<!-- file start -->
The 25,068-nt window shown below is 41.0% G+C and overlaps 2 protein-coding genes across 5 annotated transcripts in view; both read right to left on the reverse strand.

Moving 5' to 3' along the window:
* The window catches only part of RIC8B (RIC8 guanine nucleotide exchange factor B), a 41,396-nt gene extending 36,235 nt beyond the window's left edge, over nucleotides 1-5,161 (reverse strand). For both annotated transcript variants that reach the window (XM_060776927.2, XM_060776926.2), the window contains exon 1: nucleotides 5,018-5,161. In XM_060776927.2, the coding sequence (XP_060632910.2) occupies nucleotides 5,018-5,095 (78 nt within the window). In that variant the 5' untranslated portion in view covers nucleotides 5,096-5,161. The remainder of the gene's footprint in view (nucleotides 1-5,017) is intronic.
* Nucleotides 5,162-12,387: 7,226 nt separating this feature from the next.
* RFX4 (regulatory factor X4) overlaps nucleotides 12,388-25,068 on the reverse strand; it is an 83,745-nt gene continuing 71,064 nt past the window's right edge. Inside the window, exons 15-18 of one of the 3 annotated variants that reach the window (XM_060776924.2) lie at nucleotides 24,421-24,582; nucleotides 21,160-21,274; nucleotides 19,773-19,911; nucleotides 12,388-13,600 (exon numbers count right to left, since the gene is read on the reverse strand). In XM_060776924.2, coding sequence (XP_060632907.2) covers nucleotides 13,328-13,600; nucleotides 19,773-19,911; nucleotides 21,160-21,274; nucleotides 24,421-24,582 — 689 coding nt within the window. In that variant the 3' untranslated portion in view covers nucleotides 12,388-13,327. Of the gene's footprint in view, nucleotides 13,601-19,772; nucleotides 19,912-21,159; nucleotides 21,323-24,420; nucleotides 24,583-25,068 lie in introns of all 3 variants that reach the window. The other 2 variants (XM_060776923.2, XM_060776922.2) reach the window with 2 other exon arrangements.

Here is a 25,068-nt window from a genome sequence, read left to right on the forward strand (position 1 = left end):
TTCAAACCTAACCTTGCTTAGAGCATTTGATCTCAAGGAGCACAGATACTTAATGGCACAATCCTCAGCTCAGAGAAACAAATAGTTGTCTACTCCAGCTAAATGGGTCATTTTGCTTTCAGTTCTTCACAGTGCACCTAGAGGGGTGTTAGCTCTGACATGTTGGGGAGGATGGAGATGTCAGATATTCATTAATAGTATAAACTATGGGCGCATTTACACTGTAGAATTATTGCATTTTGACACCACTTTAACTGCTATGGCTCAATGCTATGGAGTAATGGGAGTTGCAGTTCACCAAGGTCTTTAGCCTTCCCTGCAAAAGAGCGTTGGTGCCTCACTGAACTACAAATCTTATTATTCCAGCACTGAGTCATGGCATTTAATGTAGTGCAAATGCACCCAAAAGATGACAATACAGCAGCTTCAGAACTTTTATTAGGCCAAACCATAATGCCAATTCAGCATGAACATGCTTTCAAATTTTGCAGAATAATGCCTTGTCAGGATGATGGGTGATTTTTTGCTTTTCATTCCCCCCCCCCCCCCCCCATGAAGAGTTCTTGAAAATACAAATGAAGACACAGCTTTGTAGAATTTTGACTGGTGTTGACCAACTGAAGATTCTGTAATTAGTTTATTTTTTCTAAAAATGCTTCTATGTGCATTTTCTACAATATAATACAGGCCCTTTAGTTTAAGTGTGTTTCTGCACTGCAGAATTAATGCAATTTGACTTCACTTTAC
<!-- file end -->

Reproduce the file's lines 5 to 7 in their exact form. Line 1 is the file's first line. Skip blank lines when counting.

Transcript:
* RFX4 (regulatory factor X4) overlaps nucleotides 12,388-25,068 on the reverse strand; it is an 83,745-nt gene continuing 71,064 nt past the window's right edge. Inside the window, exons 15-18 of one of the 3 annotated variants that reach the window (XM_060776924.2) lie at nucleotides 24,421-24,582; nucleotides 21,160-21,274; nucleotides 19,773-19,911; nucleotides 12,388-13,600 (exon numbers count right to left, since the gene is read on the reverse strand). In XM_060776924.2, coding sequence (XP_060632907.2) covers nucleotides 13,328-13,600; nucleotides 19,773-19,911; nucleotides 21,160-21,274; nucleotides 24,421-24,582 — 689 coding nt within the window. In that variant the 3' untranslated portion in view covers nucleotides 12,388-13,327. Of the gene's footprint in view, nucleotides 13,601-19,772; nucleotides 19,912-21,159; nucleotides 21,323-24,420; nucleotides 24,583-25,068 lie in introns of all 3 variants that reach the window. The other 2 variants (XM_060776923.2, XM_060776922.2) reach the window with 2 other exon arrangements.

Here is a 25,068-nt window from a genome sequence, read left to right on the forward strand (position 1 = left end):
TTCAAACCTAACCTTGCTTAGAGCATTTGATCTCAAGGAGCACAGATACTTAATGGCACAATCCTCAGCTCAGAGAAACAAATAGTTGTCTACTCCAGCTAAATGGGTCATTTTGCTTTCAGTTCTTCACAGTGCACCTAGAGGGGTGTTAGCTCTGACATGTTGGGGAGGATGGAGATGTCAGATATTCATTAATAGTATAAACTATGGGCGCATTTACACTGTAGAATTATTGCATTTTGACACCACTTTAACTGCTATGGCTCAATGCTATGGAGTAATGGGAGTTGCAGTTCACCAAGGTCTTTAGCCTTCCCTGCAAAAGAGCGTTGGTGCCTCACTGAACTACAAATCTTATTATTCCAGCACTGAGTCATGGCATTTAATGTAGTGCAAATGCACCCAAAAGATGACAATACAGCAGCTTCAGAACTTTTATTAGGCCAAACCATAATGCCAATTCAGCATGAACATGCTTTCAAATTTTGCAGAATAATGCCTTGTCAGGATGATGGGTGATTTTTTGCTTTTCATTCCCCCCCCCCCCCCCCCATGAAGAGTTCTTGAAAATACAAATGAAGACACAGCTTTGTAGAATTTTGACTGGTGTTGACCAACTGAAGATTCTGTAATTAGTTTATTTTTTCTAAAAATGCTTCTATGTGCATTTTCTACAATATAATACAGGCCCTTTAGTTTAAGTGTGTTTCTGCACTGCAGAATTAATGCAATTTGACTTCACTTTAC